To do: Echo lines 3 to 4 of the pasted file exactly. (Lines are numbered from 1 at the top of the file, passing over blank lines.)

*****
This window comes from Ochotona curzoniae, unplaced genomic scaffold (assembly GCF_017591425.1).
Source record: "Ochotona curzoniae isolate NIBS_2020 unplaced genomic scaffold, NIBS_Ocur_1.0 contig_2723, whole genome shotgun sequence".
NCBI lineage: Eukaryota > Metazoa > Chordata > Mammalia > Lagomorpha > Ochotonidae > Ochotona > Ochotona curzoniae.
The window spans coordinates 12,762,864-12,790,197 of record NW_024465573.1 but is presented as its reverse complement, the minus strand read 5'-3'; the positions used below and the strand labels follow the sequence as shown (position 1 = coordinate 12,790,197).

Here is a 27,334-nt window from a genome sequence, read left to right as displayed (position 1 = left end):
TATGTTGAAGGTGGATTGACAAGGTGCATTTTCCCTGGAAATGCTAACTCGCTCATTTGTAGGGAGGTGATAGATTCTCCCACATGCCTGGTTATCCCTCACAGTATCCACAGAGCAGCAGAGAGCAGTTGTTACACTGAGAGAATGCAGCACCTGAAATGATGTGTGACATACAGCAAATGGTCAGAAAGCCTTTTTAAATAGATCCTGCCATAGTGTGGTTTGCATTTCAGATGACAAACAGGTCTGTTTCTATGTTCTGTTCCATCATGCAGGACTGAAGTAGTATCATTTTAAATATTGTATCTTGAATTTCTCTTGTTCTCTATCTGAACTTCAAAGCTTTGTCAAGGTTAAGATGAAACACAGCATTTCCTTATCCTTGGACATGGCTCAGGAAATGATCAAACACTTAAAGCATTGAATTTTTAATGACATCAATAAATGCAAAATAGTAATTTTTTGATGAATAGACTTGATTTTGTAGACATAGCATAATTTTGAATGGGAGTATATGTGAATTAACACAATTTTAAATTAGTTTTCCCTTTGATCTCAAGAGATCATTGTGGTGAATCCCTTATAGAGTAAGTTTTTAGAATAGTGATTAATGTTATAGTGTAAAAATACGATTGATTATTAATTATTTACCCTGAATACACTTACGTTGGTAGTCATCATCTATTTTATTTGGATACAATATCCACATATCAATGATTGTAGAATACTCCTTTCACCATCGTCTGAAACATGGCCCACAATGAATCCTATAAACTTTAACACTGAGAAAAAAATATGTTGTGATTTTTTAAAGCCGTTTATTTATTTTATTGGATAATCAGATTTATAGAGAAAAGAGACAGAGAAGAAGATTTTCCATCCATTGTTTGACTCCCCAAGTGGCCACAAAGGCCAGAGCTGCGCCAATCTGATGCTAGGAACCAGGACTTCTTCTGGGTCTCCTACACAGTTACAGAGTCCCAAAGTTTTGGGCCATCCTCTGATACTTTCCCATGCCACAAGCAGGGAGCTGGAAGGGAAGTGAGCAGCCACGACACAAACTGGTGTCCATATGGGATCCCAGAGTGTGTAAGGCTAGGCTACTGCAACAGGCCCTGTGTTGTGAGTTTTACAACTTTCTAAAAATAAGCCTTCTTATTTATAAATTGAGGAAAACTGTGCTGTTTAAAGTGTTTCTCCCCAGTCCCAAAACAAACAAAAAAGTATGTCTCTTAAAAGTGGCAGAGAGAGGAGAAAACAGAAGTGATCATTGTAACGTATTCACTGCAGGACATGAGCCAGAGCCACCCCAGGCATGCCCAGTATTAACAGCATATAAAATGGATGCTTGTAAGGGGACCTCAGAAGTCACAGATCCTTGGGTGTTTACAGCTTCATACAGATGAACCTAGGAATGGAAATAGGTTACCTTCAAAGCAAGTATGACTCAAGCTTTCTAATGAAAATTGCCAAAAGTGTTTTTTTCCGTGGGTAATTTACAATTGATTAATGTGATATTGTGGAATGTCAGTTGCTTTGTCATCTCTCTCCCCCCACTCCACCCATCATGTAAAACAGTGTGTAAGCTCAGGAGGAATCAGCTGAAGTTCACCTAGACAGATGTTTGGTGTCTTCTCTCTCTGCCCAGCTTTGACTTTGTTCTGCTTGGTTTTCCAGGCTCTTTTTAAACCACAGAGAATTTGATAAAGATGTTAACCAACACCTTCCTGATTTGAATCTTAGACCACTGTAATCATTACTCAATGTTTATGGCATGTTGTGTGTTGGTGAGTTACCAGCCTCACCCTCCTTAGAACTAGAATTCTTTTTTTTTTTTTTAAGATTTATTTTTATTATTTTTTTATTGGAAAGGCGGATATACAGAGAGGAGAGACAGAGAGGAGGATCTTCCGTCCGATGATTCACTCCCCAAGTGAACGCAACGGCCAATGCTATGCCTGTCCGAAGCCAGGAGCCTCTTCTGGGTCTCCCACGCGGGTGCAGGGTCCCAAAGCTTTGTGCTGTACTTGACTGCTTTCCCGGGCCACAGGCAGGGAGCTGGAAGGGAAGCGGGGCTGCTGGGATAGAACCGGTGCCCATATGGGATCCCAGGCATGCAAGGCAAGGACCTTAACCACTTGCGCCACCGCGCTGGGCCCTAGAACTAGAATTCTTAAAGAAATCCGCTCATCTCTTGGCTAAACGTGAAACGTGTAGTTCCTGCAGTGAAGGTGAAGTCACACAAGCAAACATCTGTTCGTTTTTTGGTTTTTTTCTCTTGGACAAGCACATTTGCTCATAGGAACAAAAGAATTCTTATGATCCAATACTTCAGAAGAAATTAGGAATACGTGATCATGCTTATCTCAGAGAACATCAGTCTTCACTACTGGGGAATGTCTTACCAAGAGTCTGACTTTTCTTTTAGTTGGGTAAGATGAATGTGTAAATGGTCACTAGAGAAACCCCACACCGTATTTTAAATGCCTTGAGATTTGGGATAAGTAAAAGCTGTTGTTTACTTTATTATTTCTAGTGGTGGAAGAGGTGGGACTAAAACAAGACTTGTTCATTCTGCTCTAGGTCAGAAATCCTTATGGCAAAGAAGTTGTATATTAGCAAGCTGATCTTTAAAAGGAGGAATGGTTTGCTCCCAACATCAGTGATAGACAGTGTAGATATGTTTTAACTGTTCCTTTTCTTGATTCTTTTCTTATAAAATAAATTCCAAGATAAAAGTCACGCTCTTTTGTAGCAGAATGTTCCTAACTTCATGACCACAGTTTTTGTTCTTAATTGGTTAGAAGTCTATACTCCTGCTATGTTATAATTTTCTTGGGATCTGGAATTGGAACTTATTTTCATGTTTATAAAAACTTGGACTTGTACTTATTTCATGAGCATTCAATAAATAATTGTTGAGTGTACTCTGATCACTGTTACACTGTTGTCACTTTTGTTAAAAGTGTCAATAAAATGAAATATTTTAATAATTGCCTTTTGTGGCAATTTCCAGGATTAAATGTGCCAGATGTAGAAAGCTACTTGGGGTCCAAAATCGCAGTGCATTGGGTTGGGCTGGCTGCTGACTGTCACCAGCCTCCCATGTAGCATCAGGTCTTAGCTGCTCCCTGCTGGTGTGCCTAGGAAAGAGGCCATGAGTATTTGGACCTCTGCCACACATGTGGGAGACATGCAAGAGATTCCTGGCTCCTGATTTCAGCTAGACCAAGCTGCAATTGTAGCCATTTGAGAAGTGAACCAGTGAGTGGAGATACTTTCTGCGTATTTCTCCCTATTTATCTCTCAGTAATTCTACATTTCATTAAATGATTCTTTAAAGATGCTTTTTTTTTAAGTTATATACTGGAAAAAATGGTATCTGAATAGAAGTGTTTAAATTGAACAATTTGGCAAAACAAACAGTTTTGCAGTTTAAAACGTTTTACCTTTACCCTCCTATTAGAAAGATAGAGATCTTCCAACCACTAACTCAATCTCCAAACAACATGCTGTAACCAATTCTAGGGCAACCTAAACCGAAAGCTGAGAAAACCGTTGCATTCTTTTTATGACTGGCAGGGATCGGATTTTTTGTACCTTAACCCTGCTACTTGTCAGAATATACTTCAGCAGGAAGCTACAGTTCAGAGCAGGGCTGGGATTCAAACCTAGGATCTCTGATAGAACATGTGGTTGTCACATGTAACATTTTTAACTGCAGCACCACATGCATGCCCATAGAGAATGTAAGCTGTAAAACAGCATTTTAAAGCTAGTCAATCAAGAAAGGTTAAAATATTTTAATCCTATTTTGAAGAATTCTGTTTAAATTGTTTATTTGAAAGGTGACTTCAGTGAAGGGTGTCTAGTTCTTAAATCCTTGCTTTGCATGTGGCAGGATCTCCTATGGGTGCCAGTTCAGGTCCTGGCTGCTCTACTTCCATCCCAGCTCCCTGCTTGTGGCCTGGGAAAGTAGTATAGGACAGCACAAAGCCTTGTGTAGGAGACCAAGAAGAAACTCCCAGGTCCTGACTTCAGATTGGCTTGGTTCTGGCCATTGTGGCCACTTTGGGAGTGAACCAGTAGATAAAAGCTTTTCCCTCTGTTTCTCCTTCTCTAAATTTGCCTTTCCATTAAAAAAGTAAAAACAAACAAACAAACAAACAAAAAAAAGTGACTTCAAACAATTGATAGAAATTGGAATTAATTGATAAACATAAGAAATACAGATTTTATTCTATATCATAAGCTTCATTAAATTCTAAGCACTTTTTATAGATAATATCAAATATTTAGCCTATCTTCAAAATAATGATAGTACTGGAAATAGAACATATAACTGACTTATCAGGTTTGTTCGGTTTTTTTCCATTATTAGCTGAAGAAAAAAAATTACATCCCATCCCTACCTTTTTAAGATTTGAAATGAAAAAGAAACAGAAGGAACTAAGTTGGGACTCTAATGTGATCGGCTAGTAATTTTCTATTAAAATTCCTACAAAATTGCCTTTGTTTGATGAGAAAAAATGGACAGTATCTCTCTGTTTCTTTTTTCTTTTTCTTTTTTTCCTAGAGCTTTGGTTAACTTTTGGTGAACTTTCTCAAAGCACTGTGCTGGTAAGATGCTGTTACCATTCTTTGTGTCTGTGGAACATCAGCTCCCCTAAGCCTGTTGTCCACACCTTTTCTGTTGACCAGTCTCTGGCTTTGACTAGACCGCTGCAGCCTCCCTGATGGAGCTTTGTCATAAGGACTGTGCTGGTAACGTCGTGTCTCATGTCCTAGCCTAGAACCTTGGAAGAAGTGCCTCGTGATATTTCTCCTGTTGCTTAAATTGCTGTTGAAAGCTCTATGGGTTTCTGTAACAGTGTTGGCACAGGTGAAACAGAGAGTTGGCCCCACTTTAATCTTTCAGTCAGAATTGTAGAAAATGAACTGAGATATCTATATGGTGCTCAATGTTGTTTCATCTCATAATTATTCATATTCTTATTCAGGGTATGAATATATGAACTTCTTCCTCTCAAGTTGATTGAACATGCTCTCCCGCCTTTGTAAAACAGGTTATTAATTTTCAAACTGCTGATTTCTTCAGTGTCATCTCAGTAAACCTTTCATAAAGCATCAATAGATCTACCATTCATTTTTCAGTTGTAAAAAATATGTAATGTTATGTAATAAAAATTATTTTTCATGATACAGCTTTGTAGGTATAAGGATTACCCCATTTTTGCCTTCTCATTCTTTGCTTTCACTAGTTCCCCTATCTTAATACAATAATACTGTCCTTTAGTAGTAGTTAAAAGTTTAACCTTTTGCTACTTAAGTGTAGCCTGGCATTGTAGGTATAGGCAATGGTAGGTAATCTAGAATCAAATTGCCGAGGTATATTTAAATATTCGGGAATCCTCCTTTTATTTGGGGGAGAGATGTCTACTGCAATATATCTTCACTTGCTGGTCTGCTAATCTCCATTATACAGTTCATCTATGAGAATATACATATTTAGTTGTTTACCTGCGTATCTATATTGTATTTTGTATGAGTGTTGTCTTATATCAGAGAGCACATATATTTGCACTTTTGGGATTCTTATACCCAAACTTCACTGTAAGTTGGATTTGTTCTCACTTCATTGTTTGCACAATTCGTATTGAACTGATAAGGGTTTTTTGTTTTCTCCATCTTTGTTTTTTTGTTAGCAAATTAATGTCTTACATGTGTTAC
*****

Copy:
NCBI lineage: Eukaryota > Metazoa > Chordata > Mammalia > Lagomorpha > Ochotonidae > Ochotona > Ochotona curzoniae.
The window spans coordinates 12,762,864-12,790,197 of record NW_024465573.1 but is presented as its reverse complement, the minus strand read 5'-3'; the positions used below and the strand labels follow the sequence as shown (position 1 = coordinate 12,790,197).